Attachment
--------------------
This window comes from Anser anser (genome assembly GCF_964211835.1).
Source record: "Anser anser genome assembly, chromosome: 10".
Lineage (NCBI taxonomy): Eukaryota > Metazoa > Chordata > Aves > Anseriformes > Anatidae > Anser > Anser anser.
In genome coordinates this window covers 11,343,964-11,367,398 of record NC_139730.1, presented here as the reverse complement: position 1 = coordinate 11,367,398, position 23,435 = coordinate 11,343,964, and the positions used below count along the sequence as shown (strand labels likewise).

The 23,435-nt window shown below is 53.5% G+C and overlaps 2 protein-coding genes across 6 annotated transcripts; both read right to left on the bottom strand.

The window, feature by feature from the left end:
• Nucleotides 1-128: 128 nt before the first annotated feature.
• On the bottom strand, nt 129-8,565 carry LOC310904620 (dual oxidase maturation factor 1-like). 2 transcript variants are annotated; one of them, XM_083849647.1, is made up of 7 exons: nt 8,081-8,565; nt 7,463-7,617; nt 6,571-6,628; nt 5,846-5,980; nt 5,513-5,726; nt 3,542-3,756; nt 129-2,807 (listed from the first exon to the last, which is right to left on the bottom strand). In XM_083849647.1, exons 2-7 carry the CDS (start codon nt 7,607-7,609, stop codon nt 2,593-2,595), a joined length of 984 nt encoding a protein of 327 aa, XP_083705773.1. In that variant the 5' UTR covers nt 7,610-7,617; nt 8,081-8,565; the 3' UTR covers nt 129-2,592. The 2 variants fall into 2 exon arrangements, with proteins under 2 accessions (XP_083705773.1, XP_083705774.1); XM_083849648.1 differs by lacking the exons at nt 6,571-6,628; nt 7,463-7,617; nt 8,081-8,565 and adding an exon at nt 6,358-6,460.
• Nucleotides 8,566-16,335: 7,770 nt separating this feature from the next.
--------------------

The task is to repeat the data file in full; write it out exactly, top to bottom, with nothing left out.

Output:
This window comes from Anser anser (genome assembly GCF_964211835.1).
Source record: "Anser anser genome assembly, chromosome: 10".
Lineage (NCBI taxonomy): Eukaryota > Metazoa > Chordata > Aves > Anseriformes > Anatidae > Anser > Anser anser.
In genome coordinates this window covers 11,343,964-11,367,398 of record NC_139730.1, presented here as the reverse complement: position 1 = coordinate 11,367,398, position 23,435 = coordinate 11,343,964, and the positions used below count along the sequence as shown (strand labels likewise).

The 23,435-nt window shown below is 53.5% G+C and overlaps 2 protein-coding genes across 6 annotated transcripts; both read right to left on the bottom strand.

The window, feature by feature from the left end:
• Nucleotides 1-128: 128 nt before the first annotated feature.
• On the bottom strand, nt 129-8,565 carry LOC310904620 (dual oxidase maturation factor 1-like). 2 transcript variants are annotated; one of them, XM_083849647.1, is made up of 7 exons: nt 8,081-8,565; nt 7,463-7,617; nt 6,571-6,628; nt 5,846-5,980; nt 5,513-5,726; nt 3,542-3,756; nt 129-2,807 (listed from the first exon to the last, which is right to left on the bottom strand). In XM_083849647.1, exons 2-7 carry the CDS (start codon nt 7,607-7,609, stop codon nt 2,593-2,595), a joined length of 984 nt encoding a protein of 327 aa, XP_083705773.1. In that variant the 5' UTR covers nt 7,610-7,617; nt 8,081-8,565; the 3' UTR covers nt 129-2,592. The 2 variants fall into 2 exon arrangements, with proteins under 2 accessions (XP_083705773.1, XP_083705774.1); XM_083849648.1 differs by lacking the exons at nt 6,571-6,628; nt 7,463-7,617; nt 8,081-8,565 and adding an exon at nt 6,358-6,460.
• Nucleotides 8,566-16,335: 7,770 nt separating this feature from the next.